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Ascribed status is a sociological term that refers to certain things about an individual that he or she is born with or simply possesses, which are partially predictive of a societal position. Some common traits that confer status are ethnicity, age, and gender, and the degree to which these have an effect depend on the society. Being born female in some cultures means having fewer opportunities, for example. The types of status that are ascribed are often contrasted to the achieved status or those things an individual can do to gain higher social positioning.
In addition to factors that determine ascribed status like age, gender and ethnicity, there are arguably other factors that help to determine a person’s social position and opportunity level. The socioeconomic status of parents, and later of each individual, may have an effect on how much achieved status a person can gain. Numerous studies have evaluated how an ascribed status like parental education or ability to afford health care may affect a person’s social positioning throughout life. Another area worth considering is genetics, since many diseases, like mental illnesses, may be passed from one generation to the next and could alter a person’s ability to achieve.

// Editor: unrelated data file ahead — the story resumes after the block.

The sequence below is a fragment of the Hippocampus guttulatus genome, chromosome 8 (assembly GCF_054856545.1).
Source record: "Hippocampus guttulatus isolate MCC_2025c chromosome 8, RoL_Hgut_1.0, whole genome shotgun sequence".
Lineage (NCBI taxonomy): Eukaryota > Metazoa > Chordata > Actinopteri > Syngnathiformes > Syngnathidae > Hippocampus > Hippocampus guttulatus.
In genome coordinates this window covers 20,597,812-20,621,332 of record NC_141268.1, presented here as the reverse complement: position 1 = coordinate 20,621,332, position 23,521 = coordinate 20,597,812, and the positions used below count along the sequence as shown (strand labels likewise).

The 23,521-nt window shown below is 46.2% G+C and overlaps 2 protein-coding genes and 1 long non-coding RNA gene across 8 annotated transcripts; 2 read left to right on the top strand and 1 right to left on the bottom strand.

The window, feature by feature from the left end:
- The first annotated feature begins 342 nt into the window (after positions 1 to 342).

Certain cultures have a high tolerance for people with any ascribed status reaching any possible achieved status. In places like the US, different ethnicities and genders may rise to high status levels, though it is generally the case that the ascribed status of a person may create or remove obstacles. For example, most women still make less money then men performing the same jobs, even if a few women are extremely financially successful.
Other cultures are notoriously much less permissive of certain people with an ascribed status gaining an elevated achieved status. In countries where there is strong attention to caste, some people may be, by birth, only able to progress to a certain point. Lower castes, generally determined by family of origin, may not enjoy the same freedoms or economic opportunities. A number of countries also place strong restrictions on the activities of women, meaning their ability to achieve is limited. Socioeconomic levels, class, religious or sexual preferences are other potential areas that could limit achievement.
Sociologists tend to view an ascribed status as a partial influence on a person’s success that is mediated by the ability to achieve and by cultural beliefs. Since cultures can change their views, status that is ascribed can become more or less important over a person’s lifetime. Moreover, in spite of disadvantageous circumstances, a few people achieve great things, anyway. Therefore, this status is somewhat but not totally predictive of a person’s eventual social standing.
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